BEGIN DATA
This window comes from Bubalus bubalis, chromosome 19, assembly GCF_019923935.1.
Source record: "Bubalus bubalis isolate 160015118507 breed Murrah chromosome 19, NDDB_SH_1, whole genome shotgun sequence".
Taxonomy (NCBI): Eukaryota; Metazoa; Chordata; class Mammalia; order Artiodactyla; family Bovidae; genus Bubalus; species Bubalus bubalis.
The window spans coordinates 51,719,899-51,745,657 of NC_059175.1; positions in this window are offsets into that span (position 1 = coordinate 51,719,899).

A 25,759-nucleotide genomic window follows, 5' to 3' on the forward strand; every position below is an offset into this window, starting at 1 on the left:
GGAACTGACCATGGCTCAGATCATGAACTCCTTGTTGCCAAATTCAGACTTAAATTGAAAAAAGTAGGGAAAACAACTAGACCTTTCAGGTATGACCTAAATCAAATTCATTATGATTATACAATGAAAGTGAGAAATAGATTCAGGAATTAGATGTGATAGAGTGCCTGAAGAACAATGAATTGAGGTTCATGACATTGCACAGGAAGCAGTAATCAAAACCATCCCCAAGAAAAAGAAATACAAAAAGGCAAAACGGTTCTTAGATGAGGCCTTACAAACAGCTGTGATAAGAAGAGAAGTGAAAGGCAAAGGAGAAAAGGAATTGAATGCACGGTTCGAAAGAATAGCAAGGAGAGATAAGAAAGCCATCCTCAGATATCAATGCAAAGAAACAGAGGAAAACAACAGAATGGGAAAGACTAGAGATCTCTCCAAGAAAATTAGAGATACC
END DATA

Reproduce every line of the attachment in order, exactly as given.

This window comes from Bubalus bubalis, chromosome 19, assembly GCF_019923935.1.
Source record: "Bubalus bubalis isolate 160015118507 breed Murrah chromosome 19, NDDB_SH_1, whole genome shotgun sequence".
Taxonomy (NCBI): Eukaryota; Metazoa; Chordata; class Mammalia; order Artiodactyla; family Bovidae; genus Bubalus; species Bubalus bubalis.
The window spans coordinates 51,719,899-51,745,657 of NC_059175.1; positions in this window are offsets into that span (position 1 = coordinate 51,719,899).

A 25,759-nucleotide genomic window follows, 5' to 3' on the forward strand; every position below is an offset into this window, starting at 1 on the left:
GGAACTGACCATGGCTCAGATCATGAACTCCTTGTTGCCAAATTCAGACTTAAATTGAAAAAAGTAGGGAAAACAACTAGACCTTTCAGGTATGACCTAAATCAAATTCATTATGATTATACAATGAAAGTGAGAAATAGATTCAGGAATTAGATGTGATAGAGTGCCTGAAGAACAATGAATTGAGGTTCATGACATTGCACAGGAAGCAGTAATCAAAACCATCCCCAAGAAAAAGAAATACAAAAAGGCAAAACGGTTCTTAGATGAGGCCTTACAAACAGCTGTGATAAGAAGAGAAGTGAAAGGCAAAGGAGAAAAGGAATTGAATGCACGGTTCGAAAGAATAGCAAGGAGAGATAAGAAAGCCATCCTCAGATATCAATGCAAAGAAACAGAGGAAAACAACAGAATGGGAAAGACTAGAGATCTCTCCAAGAAAATTAGAGATACC